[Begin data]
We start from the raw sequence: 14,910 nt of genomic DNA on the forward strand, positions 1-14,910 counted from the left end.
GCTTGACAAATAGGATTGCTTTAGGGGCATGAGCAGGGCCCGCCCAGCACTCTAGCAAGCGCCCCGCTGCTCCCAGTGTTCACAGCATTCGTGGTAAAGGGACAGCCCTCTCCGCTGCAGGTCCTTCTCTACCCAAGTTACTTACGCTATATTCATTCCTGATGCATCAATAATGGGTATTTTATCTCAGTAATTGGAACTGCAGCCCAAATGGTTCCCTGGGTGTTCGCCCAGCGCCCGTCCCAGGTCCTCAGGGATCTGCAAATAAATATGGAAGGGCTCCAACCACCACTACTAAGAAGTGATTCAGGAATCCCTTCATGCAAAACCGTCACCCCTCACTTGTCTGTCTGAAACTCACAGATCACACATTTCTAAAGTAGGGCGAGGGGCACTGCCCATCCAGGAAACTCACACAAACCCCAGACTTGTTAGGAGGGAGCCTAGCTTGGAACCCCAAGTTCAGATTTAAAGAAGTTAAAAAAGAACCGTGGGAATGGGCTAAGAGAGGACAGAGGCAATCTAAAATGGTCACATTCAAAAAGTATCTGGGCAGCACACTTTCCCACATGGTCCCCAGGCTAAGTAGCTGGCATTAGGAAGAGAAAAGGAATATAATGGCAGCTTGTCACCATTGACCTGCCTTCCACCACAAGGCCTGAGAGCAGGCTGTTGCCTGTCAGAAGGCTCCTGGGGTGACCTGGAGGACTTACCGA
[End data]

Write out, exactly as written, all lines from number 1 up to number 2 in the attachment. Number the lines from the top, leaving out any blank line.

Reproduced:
We start from the raw sequence: 14,910 nt of genomic DNA on the forward strand, positions 1-14,910 counted from the left end.
GCTTGACAAATAGGATTGCTTTAGGGGCATGAGCAGGGCCCGCCCAGCACTCTAGCAAGCGCCCCGCTGCTCCCAGTGTTCACAGCATTCGTGGTAAAGGGACAGCCCTCTCCGCTGCAGGTCCTTCTCTACCCAAGTTACTTACGCTATATTCATTCCTGATGCATCAATAATGGGTATTTTATCTCAGTAATTGGAACTGCAGCCCAAATGGTTCCCTGGGTGTTCGCCCAGCGCCCGTCCCAGGTCCTCAGGGATCTGCAAATAAATATGGAAGGGCTCCAACCACCACTACTAAGAAGTGATTCAGGAATCCCTTCATGCAAAACCGTCACCCCTCACTTGTCTGTCTGAAACTCACAGATCACACATTTCTAAAGTAGGGCGAGGGGCACTGCCCATCCAGGAAACTCACACAAACCCCAGACTTGTTAGGAGGGAGCCTAGCTTGGAACCCCAAGTTCAGATTTAAAGAAGTTAAAAAAGAACCGTGGGAATGGGCTAAGAGAGGACAGAGGCAATCTAAAATGGTCACATTCAAAAAGTATCTGGGCAGCACACTTTCCCACATGGTCCCCAGGCTAAGTAGCTGGCATTAGGAAGAGAAAAGGAATATAATGGCAGCTTGTCACCATTGACCTGCCTTCCACCACAAGGCCTGAGAGCAGGCTGTTGCCTGTCAGAAGGCTCCTGGGGTGACCTGGAGGACTTACCGA